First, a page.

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Fred Jackson finds new foothold in American Flag Football League

Fred Jackson has found the perfect way to turn back the clock.

The beloved former Buffalo Bills running back is showing off his old moves in the American Flag Football League, a newly-formed, 7-on-7 league that channels the playground style of the game kids grow up playing.

The AFFL has given Jackson an opportunity to feed his competitive side, something he's craved since he last played in the NFL in 2015.

"I'm self-admittedly a competition junkie," the 37-year-old back said. "Whenever something like this presents itself, when I can get out there and get the juices flowing and compete at a pretty high level, that's something I want to do."

The AFFL consists of four professional teams — Ocho, Godspeed, Roadrunners and Holdat — vying for a chance at a league title and a million dollar prize. The rosters feature familiar names like Michael Vick, former Giant Steve Smith, Jimmy Clausen and former NBA players Nate Robinson, Carlos Boozer and Matt Barnes.

The winner of the four-team professional playoff faces one last challenge in their quest for a title. Standing in their way is the winner of the amateur division, which features players with less of a pedigree but often more experience playing flag football. The two divisional champions will face off in AFFL Ultimate Final, hosted in Houston at BBVA Compass Stadium, later this month.

Jackson is on Ocho, a squad named after its captain, former NFL wide receiver Chad "Ochocinco" Johnson ("He's still that same guy that loves to talk," Jackson said). They still have a chance at the million dollars, thanks largely to the work of Jackson last week.

Jackson scored two touchdowns in last Saturday's semifinal in suburban Atlanta, leading the way for Ocho in a 25-13 victory against the Roadrunners. His first came on a perfect slant pattern, while the second, which sealed the victory, demonstrated his elusiveness. He caught a pass in traffic at the 23-yard line, then navigated his way through multiple defenders and into the end zone.

The victory earned Ocho a date in Saturday night's Dual Finals in Indianapolis. They'll face Godspeed, captained by former track star Michael Johnson and quarterbacked by Seneca Wallace.

"They've got a lot of guys over there with speed," Jackson said. "A lot of shifty guys."

The winner of this week's matchup will face the winner of a matchup between The Money Team and Fighting Cancer in the league's main event on July 19.

"To be able to say you were a champion in this league is something I'd be proud of," Jackson said. "It's going to take a lot. We're looking forward to that challenge."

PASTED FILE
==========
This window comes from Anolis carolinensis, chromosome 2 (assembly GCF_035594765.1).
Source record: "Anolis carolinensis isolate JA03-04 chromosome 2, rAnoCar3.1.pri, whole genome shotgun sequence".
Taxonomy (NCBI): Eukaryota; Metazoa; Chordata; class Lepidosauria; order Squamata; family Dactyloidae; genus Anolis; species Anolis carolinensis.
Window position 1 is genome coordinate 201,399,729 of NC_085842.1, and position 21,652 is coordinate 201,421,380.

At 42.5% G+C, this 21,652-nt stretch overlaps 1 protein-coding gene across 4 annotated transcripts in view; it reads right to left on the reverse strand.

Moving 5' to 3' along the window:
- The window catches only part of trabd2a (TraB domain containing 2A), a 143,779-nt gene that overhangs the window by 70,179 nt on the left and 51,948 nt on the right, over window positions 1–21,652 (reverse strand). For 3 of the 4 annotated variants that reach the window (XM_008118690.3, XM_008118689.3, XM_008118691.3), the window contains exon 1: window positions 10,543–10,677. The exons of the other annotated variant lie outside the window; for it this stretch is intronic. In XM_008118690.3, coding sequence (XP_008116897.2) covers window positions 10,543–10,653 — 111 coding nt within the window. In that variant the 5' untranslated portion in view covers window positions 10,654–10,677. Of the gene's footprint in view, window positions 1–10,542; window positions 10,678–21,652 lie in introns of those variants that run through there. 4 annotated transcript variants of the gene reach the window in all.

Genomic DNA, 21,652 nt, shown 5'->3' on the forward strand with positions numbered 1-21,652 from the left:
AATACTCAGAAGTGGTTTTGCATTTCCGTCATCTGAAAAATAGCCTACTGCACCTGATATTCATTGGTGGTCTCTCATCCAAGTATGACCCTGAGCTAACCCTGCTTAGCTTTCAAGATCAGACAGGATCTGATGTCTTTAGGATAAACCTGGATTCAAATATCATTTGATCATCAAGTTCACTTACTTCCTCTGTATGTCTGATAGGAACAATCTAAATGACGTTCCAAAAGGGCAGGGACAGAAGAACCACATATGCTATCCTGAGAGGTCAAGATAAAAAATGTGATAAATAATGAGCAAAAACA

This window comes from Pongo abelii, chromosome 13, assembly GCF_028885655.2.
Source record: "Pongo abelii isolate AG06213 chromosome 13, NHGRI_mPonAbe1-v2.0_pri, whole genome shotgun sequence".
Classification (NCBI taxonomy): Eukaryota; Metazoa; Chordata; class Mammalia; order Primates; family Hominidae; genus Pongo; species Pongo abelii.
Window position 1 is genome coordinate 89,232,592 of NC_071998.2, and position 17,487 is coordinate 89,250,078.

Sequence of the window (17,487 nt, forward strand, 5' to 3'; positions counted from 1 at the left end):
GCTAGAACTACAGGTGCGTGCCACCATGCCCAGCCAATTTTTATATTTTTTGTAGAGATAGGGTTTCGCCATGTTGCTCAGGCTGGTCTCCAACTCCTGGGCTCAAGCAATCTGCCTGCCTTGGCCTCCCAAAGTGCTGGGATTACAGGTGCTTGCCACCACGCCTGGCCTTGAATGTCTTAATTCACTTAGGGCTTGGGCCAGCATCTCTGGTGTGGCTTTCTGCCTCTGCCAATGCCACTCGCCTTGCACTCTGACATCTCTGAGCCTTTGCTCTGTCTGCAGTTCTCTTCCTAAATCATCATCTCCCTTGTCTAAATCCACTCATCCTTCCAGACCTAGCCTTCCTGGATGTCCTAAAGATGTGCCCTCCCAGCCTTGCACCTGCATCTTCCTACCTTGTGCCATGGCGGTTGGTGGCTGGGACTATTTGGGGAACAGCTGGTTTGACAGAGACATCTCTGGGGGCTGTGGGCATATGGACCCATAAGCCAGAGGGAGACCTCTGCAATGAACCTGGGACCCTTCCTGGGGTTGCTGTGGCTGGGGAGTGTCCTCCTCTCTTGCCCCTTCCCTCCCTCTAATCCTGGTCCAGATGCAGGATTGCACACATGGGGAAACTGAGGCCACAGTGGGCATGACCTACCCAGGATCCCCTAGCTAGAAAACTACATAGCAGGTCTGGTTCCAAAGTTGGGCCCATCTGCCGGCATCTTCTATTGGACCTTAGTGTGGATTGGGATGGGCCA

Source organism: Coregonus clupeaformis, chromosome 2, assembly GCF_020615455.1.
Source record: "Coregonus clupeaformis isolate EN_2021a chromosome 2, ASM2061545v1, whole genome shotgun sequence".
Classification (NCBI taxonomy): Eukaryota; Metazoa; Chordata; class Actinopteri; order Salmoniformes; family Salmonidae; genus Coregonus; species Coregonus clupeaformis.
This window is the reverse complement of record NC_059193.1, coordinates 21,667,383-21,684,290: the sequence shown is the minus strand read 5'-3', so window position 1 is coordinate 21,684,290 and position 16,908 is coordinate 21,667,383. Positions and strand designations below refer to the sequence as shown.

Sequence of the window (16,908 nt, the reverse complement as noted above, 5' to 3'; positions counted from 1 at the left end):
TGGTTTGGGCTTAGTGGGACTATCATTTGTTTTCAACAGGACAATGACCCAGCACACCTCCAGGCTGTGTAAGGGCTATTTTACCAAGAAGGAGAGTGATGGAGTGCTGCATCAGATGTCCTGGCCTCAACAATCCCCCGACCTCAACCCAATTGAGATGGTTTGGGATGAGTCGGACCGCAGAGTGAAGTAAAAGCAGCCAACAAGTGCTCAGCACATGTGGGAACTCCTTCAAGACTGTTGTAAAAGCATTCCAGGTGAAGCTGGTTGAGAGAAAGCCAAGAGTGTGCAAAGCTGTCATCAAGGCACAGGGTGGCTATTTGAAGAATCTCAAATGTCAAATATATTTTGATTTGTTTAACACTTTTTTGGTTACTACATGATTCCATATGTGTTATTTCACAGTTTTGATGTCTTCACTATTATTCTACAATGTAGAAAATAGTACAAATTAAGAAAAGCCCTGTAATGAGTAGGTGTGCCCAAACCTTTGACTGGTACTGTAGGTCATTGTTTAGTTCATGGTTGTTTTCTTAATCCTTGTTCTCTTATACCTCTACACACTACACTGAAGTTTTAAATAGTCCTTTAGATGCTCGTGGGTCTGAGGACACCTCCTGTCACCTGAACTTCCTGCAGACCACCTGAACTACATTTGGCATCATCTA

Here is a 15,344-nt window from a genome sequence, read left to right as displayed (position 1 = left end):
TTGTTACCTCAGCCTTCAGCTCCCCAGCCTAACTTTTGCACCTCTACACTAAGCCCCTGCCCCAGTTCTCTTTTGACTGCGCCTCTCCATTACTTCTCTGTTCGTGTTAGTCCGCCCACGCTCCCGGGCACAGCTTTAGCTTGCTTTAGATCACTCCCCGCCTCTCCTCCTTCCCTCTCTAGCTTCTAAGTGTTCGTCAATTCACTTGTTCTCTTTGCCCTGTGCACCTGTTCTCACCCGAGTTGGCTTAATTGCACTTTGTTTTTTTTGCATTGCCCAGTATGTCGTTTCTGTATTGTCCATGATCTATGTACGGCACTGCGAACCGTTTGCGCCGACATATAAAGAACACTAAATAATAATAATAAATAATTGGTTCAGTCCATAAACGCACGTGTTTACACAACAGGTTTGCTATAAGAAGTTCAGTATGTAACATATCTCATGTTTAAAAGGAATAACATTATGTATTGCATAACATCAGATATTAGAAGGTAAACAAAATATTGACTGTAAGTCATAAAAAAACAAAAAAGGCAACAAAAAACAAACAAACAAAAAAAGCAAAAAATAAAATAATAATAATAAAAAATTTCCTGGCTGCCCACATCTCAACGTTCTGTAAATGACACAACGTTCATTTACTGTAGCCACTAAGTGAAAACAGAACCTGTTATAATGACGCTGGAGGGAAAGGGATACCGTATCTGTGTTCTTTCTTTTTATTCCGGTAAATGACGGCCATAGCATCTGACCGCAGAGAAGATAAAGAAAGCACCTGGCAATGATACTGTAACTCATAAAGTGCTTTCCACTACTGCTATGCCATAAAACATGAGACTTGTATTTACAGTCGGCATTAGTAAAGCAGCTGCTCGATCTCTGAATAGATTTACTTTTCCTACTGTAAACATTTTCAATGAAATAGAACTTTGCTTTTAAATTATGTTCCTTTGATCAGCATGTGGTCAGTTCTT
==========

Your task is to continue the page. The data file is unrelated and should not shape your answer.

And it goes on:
Jackson stumbled upon the AFFL somewhat by accident. He saw an advertisement for the league, compelling him to contact former Seattle Seahawks running back Justin Forsett to see how he enjoyed playing in the AFFL last season. After hearing positive reviews from Forsett, Jackson contacted the league to get involved.

"When the opportunity presented itself, I was quick to jump on it," Jackson said. "We get to play with a ton of guys that have played football and played well, some Pro Bowlers on both sides. Anytime you get out there, you know it's going to be competitive."

He ramped up his training to get in game shape, but perhaps his biggest adjustment was a mental one: Sometimes you get a bit carried away playing flag football when you're used to the bruising nature of pro football.

"My first catch of the first game I ever played in I got a penalty because I attempted to stiff-arm somebody," Jackson said with a laugh. "It's something different. You have to train your mind and your body."

He also has to play on both sides of the ball, serving as a middle linebacker on the defensive unit. Helping in that adjustment is his experience breaking down those units during game preparation.

"Just talking to some of the guys that are primarily defensive players on our team, when they say what you're responsible for in a Cover 2 or a Cover 3, it was all stuff that I knew from going against Cover 2 and 3 defenses," Jackson said. "It was easy for me to pick that up and translate it to the field."

Jackson sees a big future for the league, especially since it's already getting decent exposure due to a television deal with NFL Network. He said multiple former Bills teammates have reached out to him about his experience, including Aaron Williams, Terrence McGee and Bryan Scott.

"I think it's going to blow up," Jackson said. "It's a lot of fun to watch. Even when I wasn't competing, just coming the next day to watch, you see them flying around."

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